As the Director of CUBES, Benit-Gbaffou contributed her considerable energy into consolidating this research centre within the School of Architecture and Planning.
“Like many research centres, it is under-resourced, but it is a unique and precious multi-disciplinary research platform, based on building exciting linkages between postgraduate education, cutting edge research in urban studies and forms of civic engagement,” she explains.
“We ran a number of important projects with CUBES last year, such as building the foundations of what has become a prominent activity of the Centre in 2014 – the research support that street trader organisations have asked us to provide, in their complex engagement with the City of Johannesburg after Operation Clean Sweep.
Actively translating engaged research and civic engagement into education, and training young scholars in a multidisciplinary fashion to interrogate urban politics and local democracy is key to Benit-Gbaffou’s identity as an activist academic.
As part of this, in 2013 she created a multidisciplinary Masters degree in Urban Studies, in collaboration with fellow activist academics in politics, sociology, history and planning. Within this degree for the first time she offered a new masters course on Community Participation in Urban Governance. “It has been incredibly rewarding to see bright, motivated students blossom in this degree,” says Benit-Gbaffou.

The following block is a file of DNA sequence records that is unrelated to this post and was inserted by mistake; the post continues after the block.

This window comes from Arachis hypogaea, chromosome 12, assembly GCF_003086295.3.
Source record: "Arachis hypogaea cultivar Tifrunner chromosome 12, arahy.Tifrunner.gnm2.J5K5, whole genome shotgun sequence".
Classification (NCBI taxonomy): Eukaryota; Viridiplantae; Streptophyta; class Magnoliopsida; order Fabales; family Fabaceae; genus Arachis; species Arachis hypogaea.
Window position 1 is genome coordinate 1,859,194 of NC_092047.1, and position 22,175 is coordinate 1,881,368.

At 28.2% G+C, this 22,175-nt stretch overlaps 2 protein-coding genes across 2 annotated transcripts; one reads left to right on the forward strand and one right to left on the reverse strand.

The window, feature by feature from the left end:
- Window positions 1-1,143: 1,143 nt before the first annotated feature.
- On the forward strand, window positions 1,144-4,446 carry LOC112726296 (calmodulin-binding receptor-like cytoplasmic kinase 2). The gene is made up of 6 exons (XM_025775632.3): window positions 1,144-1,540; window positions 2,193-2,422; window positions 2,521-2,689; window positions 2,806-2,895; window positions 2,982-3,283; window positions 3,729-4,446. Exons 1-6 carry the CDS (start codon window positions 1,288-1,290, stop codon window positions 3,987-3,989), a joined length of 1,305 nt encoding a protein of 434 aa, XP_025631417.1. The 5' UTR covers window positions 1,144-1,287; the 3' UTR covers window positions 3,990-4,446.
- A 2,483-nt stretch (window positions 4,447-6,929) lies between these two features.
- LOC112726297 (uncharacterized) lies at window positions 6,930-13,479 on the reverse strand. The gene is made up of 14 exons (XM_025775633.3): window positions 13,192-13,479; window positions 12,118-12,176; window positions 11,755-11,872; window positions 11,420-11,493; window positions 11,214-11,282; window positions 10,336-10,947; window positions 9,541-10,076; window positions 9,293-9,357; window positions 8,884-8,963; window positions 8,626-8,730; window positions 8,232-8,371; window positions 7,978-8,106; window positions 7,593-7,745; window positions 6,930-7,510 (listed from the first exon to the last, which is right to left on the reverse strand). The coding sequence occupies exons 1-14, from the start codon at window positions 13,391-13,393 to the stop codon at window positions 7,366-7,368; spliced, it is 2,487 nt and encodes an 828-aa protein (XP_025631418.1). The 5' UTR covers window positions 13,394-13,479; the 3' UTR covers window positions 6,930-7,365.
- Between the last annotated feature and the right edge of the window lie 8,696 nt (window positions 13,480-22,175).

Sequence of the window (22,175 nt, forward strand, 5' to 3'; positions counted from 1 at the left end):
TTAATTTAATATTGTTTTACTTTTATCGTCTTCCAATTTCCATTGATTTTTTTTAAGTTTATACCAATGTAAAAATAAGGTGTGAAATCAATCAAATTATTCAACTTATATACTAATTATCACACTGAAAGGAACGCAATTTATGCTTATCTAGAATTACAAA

She also worked towards completing the final outputs of the Yeoville Studio, a community-oriented research partnership between the School of Architecture and Planning and community organisations in Yeoville, for which she received the Wits Transformation Team Award in 2012.
After substantial community-oriented outputs in 2012 and 2013, she is finalising two academic books, forthcoming in 2014: one is aimed at a broad audience, telling Yeoville stories based on the rich ethnographic material gathered; the second is reflective on academia’s complex positioning within community politics and towards city policies.
This profile appears in the 2013 Wits Research Report.